Text by Mirja Majevski
In Sara Nilsson’s practice sculptural form and painting are inseparable; even when she sculpts she remains within the regime of painting. Conveying a mixture of flatness and depth, her candy coloured figurines and works on canvas call to mind painters such as Lucian Freud and Alex Katz.
The characters populating Nilsson’s world are mellow and naïve, like the pensive girl seated on an extraordinary rock, the bust of a young man whose face painting suggests he is perhaps part of some sort of a cult, or the slender Giacometti-like fellow whose hands, dressed in a pair of work gloves, are squeezed tightly to his sides. All the figurines depicted here are part of a cycle of works invoking the theme “back to nature”, which is inspired by social movements of the 1960s and 1970s. They are crafted by means of a laborious process that involves first building up the form with the use of glue and strips of paper torn out of old books.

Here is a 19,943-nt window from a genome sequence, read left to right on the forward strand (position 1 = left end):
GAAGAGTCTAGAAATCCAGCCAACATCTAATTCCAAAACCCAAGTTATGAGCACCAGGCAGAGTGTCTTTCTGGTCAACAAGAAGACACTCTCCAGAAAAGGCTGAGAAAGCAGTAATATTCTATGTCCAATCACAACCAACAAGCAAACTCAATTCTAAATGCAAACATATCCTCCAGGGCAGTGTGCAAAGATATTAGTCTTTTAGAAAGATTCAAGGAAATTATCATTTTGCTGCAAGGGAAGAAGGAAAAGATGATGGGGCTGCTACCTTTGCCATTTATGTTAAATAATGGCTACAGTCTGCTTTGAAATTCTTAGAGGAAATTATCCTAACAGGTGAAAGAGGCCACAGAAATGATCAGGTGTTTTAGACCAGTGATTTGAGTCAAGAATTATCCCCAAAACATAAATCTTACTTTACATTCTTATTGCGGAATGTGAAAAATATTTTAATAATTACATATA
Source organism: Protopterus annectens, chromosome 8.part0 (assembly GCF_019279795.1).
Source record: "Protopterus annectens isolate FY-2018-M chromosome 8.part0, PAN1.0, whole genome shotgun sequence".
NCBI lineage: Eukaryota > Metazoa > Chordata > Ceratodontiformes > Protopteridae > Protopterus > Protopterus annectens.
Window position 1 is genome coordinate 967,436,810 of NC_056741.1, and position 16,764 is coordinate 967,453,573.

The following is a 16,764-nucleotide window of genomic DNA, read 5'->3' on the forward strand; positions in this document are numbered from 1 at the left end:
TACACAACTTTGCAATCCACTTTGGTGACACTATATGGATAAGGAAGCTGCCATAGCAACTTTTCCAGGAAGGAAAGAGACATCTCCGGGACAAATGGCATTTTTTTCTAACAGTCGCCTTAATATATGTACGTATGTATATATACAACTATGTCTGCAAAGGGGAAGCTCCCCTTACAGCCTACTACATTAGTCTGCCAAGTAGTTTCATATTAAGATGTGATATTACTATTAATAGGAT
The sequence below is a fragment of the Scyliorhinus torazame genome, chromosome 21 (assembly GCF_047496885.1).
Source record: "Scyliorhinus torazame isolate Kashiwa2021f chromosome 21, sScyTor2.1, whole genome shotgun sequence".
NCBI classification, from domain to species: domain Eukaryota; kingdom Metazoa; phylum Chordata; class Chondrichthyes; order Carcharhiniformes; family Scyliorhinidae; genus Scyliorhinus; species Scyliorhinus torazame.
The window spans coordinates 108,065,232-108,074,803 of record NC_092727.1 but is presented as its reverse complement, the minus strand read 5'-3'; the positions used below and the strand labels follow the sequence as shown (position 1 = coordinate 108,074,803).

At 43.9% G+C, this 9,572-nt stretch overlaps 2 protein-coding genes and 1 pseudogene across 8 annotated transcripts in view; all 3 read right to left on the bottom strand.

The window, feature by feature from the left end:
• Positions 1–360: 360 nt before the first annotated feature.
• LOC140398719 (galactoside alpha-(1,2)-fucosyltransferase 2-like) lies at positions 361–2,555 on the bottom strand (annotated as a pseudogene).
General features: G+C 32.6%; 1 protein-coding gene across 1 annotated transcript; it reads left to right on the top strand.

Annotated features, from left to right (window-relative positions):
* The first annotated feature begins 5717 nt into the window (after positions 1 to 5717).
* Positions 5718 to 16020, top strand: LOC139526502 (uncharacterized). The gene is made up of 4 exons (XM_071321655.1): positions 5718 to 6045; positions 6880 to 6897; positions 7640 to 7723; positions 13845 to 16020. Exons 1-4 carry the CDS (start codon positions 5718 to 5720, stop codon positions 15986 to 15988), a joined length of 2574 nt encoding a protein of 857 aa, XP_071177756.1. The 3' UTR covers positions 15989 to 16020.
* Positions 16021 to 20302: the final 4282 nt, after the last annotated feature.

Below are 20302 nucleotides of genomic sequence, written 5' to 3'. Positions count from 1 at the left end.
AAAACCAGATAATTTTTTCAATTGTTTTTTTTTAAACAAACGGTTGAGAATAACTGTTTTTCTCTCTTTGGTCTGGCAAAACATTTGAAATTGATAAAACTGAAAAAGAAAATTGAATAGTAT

Once the contours are fixed the figurines are sanded smooth and finally meticulously painted. With their gaze firmly turned inwards the characters consent to our curious eyeing that tirelessly seek to unravel their mysteries, yet, patently they have no intention of giving themselves away, not even to their creator.